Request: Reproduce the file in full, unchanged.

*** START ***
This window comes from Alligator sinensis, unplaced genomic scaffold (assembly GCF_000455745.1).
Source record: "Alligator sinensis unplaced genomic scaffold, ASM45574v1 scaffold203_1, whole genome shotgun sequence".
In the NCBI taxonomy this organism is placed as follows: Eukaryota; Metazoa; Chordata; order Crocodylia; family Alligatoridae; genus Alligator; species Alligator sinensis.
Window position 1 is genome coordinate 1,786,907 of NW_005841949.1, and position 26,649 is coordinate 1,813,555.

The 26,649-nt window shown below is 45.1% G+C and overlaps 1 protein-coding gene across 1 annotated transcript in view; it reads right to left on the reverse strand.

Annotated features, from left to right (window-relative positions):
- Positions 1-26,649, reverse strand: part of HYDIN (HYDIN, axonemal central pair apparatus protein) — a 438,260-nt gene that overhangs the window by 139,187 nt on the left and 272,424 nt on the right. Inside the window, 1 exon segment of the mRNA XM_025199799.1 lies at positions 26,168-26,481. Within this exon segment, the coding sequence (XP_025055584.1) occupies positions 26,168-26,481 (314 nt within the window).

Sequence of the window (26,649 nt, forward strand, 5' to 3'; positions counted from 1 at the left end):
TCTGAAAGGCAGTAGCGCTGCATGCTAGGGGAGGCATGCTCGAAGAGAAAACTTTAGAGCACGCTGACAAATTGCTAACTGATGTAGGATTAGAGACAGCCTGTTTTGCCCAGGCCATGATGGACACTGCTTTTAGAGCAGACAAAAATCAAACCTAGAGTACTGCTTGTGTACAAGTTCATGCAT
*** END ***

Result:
This window comes from Alligator sinensis, unplaced genomic scaffold (assembly GCF_000455745.1).
Source record: "Alligator sinensis unplaced genomic scaffold, ASM45574v1 scaffold203_1, whole genome shotgun sequence".
In the NCBI taxonomy this organism is placed as follows: Eukaryota; Metazoa; Chordata; order Crocodylia; family Alligatoridae; genus Alligator; species Alligator sinensis.
Window position 1 is genome coordinate 1,786,907 of NW_005841949.1, and position 26,649 is coordinate 1,813,555.

The 26,649-nt window shown below is 45.1% G+C and overlaps 1 protein-coding gene across 1 annotated transcript in view; it reads right to left on the reverse strand.

Annotated features, from left to right (window-relative positions):
- Positions 1-26,649, reverse strand: part of HYDIN (HYDIN, axonemal central pair apparatus protein) — a 438,260-nt gene that overhangs the window by 139,187 nt on the left and 272,424 nt on the right. Inside the window, 1 exon segment of the mRNA XM_025199799.1 lies at positions 26,168-26,481. Within this exon segment, the coding sequence (XP_025055584.1) occupies positions 26,168-26,481 (314 nt within the window).

Sequence of the window (26,649 nt, forward strand, 5' to 3'; positions counted from 1 at the left end):
TCTGAAAGGCAGTAGCGCTGCATGCTAGGGGAGGCATGCTCGAAGAGAAAACTTTAGAGCACGCTGACAAATTGCTAACTGATGTAGGATTAGAGACAGCCTGTTTTGCCCAGGCCATGATGGACACTGCTTTTAGAGCAGACAAAAATCAAACCTAGAGTACTGCTTGTGTACAAGTTCATGCAT